The First Minister reacted furiously after it was confirmed that the agreement - which includes £1 billion in new funding for Northern Ireland - would not result in a knock-on funding boost for other parts of the UK.
Downing Street has said that as the allocation is being made as part of the block grant to Northern Ireland, there will be no consequentials through the Barnett formula, the mechanism used to distribute Treasury funds to the devolved nations.
Ms Sturgeon said that by “ignoring” the Barnett formula, Scotland would lose out on around £2.9 billion for public services while Welsh Government estimates put its loss at £1.67 billion.
She said: “In concluding this grubby, shameless deal, the Tories have shown that they will stop at nothing to hold on to power - even sacrificing the very basic principles of devolution.
“The Tories’ excuses are simply empty spin and expose that they once again plan on short-changing Scotland.
“This is not a city deal - it is simply an attempt to pull the wool over people’s eyes.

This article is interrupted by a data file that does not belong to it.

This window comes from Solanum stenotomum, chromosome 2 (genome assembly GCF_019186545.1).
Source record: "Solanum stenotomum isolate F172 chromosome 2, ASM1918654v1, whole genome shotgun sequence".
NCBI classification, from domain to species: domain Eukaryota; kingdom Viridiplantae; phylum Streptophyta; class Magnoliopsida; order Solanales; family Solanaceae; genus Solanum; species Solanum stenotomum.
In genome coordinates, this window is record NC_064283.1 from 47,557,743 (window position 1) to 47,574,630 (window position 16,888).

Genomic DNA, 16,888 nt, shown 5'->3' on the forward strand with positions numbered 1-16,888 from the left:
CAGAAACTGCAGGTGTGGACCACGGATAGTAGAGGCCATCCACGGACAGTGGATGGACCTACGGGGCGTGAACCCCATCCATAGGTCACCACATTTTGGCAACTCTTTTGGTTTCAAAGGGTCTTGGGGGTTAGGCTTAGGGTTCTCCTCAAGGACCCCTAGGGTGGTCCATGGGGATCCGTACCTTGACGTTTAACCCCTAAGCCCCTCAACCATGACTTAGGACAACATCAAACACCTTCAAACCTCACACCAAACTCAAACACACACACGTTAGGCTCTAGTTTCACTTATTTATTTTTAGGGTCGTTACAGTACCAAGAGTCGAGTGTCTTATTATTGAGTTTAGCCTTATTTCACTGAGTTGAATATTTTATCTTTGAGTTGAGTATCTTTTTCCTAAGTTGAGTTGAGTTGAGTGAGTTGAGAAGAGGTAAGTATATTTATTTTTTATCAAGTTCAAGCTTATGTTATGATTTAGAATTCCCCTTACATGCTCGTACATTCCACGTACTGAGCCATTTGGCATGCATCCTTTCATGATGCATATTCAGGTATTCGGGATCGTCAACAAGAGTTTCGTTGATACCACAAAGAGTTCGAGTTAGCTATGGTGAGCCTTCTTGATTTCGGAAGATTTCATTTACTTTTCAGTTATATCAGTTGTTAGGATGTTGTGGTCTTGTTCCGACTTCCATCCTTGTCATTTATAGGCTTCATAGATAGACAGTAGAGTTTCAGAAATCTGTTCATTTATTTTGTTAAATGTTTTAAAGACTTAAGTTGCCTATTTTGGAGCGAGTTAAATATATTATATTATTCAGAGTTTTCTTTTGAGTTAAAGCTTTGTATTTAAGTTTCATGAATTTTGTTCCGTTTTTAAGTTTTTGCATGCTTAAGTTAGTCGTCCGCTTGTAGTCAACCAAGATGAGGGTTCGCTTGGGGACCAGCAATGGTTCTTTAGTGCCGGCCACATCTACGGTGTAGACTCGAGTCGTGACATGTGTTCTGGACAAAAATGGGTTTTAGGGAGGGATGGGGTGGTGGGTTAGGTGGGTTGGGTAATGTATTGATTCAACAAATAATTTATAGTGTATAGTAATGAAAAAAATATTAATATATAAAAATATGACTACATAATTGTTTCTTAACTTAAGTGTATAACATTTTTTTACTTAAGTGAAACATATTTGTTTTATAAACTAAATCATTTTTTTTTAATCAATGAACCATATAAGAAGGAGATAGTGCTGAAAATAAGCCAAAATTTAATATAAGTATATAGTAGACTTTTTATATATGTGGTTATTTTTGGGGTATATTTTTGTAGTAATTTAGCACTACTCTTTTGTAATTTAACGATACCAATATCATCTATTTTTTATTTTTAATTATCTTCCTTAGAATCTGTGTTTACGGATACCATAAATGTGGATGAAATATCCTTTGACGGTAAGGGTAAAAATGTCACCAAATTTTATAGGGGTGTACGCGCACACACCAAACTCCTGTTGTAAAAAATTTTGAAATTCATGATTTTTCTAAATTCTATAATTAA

“This is the worst kind of pork-barrel politics, which has shredded the last vestiges of credibility of this weakened Prime Minister.”
Scotland’s First Minister said the deal also raised questions for Scottish Secretary David Mundell, who previously said he “won’t support funding which is deliberately sought to subvert the Barnett rules”.
“He and Ruth Davidson should now live up to their boasts by preventing this deal to go through - they should order Scottish Tory MPs to use their votes to put a halt to it,” she said.
In response, Ms Davidson said: “The Barnett formula ensures that if funding for public services goes up in England, it does across the devolved nations, if they are responsible for delivering these services. That system remains in place.
“But the UK Government has always been able to spend outside Barnett - like the city deals, which invested £500 million directly in Glasgow, £125 million in Aberdeen and £53 million in Inverness.
“Or like the £5 million for the V&A Dundee, the £5 million for the Glasgow School of Art or £5 million on regenerating Helensburgh’s waterfront.
“With its distinct politics, Northern Ireland has received this sort of special funding package before - the last one in 2015.
“It’s absurd for the SNP to criticise UK Government spending on top of Barnett in Northern Ireland when the exact same thing happens in Scotland.”